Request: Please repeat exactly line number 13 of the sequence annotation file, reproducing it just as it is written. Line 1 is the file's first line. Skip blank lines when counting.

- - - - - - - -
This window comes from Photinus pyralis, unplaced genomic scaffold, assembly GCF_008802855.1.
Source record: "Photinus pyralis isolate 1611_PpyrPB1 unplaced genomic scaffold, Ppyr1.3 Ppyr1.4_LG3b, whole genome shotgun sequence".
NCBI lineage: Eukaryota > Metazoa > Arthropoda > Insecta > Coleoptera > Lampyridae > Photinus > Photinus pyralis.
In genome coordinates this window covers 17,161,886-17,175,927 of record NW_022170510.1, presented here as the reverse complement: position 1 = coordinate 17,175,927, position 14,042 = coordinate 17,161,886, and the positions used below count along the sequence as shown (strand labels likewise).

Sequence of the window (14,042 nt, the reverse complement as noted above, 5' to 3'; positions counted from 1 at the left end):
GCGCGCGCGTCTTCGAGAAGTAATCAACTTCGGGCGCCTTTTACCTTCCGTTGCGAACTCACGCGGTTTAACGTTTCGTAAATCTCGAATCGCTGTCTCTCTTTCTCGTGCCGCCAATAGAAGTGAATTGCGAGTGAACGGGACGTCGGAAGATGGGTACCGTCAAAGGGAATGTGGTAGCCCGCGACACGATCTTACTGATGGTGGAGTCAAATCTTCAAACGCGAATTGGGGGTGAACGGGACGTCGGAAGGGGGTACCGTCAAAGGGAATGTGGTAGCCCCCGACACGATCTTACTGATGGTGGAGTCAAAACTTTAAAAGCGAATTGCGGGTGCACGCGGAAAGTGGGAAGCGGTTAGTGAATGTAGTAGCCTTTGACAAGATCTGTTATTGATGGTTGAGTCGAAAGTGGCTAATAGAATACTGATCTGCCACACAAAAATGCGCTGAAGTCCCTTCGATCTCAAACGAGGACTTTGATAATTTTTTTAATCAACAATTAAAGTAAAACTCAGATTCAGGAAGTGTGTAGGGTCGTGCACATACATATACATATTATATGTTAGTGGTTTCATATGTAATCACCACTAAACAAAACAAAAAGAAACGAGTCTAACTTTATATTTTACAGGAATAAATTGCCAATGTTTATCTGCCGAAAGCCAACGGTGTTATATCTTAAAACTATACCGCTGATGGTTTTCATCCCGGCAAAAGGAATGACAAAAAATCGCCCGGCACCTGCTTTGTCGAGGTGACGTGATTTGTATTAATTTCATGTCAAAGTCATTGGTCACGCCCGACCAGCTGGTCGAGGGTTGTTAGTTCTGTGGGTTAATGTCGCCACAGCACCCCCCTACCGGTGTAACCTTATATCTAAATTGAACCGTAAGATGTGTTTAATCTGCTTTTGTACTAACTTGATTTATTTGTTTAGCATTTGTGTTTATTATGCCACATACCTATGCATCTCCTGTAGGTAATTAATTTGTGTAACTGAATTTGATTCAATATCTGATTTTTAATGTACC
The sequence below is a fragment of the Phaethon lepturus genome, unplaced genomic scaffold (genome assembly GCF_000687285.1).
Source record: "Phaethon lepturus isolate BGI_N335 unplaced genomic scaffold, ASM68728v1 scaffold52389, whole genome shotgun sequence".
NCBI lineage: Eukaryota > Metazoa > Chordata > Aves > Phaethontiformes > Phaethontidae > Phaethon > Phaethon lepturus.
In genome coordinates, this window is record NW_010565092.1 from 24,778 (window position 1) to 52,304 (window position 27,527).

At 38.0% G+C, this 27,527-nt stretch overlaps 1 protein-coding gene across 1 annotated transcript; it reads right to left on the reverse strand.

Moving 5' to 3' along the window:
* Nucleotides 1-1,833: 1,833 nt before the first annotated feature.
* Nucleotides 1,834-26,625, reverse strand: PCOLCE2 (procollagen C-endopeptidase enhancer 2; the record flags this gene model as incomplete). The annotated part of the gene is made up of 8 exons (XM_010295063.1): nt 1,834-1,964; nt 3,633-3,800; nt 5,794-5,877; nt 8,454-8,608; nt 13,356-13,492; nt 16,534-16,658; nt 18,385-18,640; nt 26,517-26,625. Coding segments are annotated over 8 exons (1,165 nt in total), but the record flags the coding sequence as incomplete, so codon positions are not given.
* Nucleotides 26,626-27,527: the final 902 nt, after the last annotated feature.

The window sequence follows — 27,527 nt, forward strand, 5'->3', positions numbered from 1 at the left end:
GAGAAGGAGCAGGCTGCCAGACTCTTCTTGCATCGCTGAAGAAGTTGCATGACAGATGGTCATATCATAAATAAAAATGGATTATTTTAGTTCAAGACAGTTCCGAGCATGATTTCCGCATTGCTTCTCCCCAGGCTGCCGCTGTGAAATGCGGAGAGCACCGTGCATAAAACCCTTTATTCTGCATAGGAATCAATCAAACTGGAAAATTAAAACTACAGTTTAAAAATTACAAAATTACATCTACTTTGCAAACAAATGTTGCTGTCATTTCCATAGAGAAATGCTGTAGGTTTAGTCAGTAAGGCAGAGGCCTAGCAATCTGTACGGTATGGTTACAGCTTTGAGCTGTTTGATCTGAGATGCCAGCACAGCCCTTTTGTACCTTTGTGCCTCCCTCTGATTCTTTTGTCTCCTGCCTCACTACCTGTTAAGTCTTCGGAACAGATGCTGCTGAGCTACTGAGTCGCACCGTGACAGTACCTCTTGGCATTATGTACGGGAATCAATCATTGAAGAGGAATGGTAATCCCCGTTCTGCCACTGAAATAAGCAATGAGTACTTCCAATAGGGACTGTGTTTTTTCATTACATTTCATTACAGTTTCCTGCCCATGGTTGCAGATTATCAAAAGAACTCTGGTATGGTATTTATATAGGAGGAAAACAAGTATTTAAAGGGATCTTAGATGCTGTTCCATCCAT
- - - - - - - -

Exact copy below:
* Nucleotides 1-1,833: 1,833 nt before the first annotated feature.